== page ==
Desiree Bene
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Desiree Bene

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About Desiree Bene

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Turning Point

Desiree Bene has lived in South Jersey on Full Circle Farm for the past 24 years, teaching and training and riding her favorite horses, OTTBs. She has ridden up to the Preliminary level and owes her love of eventing — and a turning point in her life — to Capt. Edward Bimberg.

Capt. Edward Bimberg is is in the second row from the top, the seventh man from the left, in this photo of the 101st Cavalry Regiment taken in 1942. He passed away in 2010 at the ripe old age of 91 and was an active horseman to the end. Photo courtesy of United States Army Archives. Capt. Edward Bimberg is is in the second row from the top, the seventh man from the left, in this photo of the 101st Cavalry Regiment taken in 1942. He passed away in 2010 at the ripe old age of 91 and was an active horseman to the end. Photo courtesy of United States Army Archives.

There are times in our lives we call “turning points.” When we are young, we are told that these will be significant, life-changing events for us, such as, graduations, marriage and having children. But for horse crazy, obsessed people like ourselves, turning points can also be defined by some monumental moment in our riding careers.

For example, I consider the last time I ran the egg and spoon race at the local game show to be a turning point. Even though it was decades ago, I still remember the excitement, anxiety and overwhelming disappointment of it all. Desperately clenching that saddle horn with one hand while holding that ridiculously tiny spoon with the egg in the other hand, I was determined to win!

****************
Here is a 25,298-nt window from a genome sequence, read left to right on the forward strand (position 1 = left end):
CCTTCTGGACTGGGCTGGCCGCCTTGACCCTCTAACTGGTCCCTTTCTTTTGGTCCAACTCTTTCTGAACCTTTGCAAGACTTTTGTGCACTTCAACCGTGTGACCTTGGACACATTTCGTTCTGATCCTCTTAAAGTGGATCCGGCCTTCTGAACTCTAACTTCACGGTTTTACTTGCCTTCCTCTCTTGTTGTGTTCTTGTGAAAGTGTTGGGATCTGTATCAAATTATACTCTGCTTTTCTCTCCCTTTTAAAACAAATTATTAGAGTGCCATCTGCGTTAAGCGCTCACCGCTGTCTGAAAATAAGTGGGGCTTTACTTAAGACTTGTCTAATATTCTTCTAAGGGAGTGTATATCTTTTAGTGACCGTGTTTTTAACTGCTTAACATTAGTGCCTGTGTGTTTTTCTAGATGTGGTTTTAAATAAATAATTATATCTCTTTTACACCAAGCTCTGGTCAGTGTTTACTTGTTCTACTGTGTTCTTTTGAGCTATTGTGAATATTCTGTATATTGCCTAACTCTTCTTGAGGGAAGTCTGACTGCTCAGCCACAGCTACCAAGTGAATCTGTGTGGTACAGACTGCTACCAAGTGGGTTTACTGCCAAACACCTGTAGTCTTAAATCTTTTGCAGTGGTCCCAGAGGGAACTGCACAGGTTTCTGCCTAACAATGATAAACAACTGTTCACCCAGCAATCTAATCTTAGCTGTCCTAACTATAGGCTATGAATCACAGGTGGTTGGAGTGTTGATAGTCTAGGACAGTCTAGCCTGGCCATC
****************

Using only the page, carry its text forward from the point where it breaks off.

It felt like it was me and Bo (my favorite summer camp pony) against the world. As we cantered off, full of fiery determination (me, not Bo), I tried as hard as I could to keep that egg from falling. But when we crossed the finish line, I was eggless, and for a long time I could not get the sight of that white and yellow splattered mess out of my head. And, so began the tears of a 13-year-old horse-crazy girl.

Feeling at a new low point with my riding skills, I eventually consoled myself knowing that we had at least given it an honest run (because I really did keep my thumb off the edge of that egg). But as I thought long and hard, it occurred to me that something was missing for me. There had to be more to riding then striving to win the infamous egg and spoon race at summer camp.

That’s when everything changed. For the next couple of years, I made my non-horsey mom drive me in all sorts of weather so that I could fulfill my insatiable urge to become a better rider by taking weekly English riding lessons. And then one day, to her relief, I secured a working student position after school hours at an “A” show barn, where I got a solid equitation education.

I earned everything I had, right down to my show shirt, in exchange for lessons and the opportunity to ride those fancy, expensive show horses that my trainers and their clients owned. It was hard work and long hours, but I was enthusiastic about every minute of it. Indulged in my “horsey” life,  I had no idea that those days were preparing me for my next turning point, the day I met “Captain” Edward Bimberg.

It happened in the early 80s when I was a broke, horseless college student. Desperate to ride again (and for a decent paying job), I looked up local riding schools in, of all things, a phonebook. Just days later, I eagerly showed up for my first riding lesson.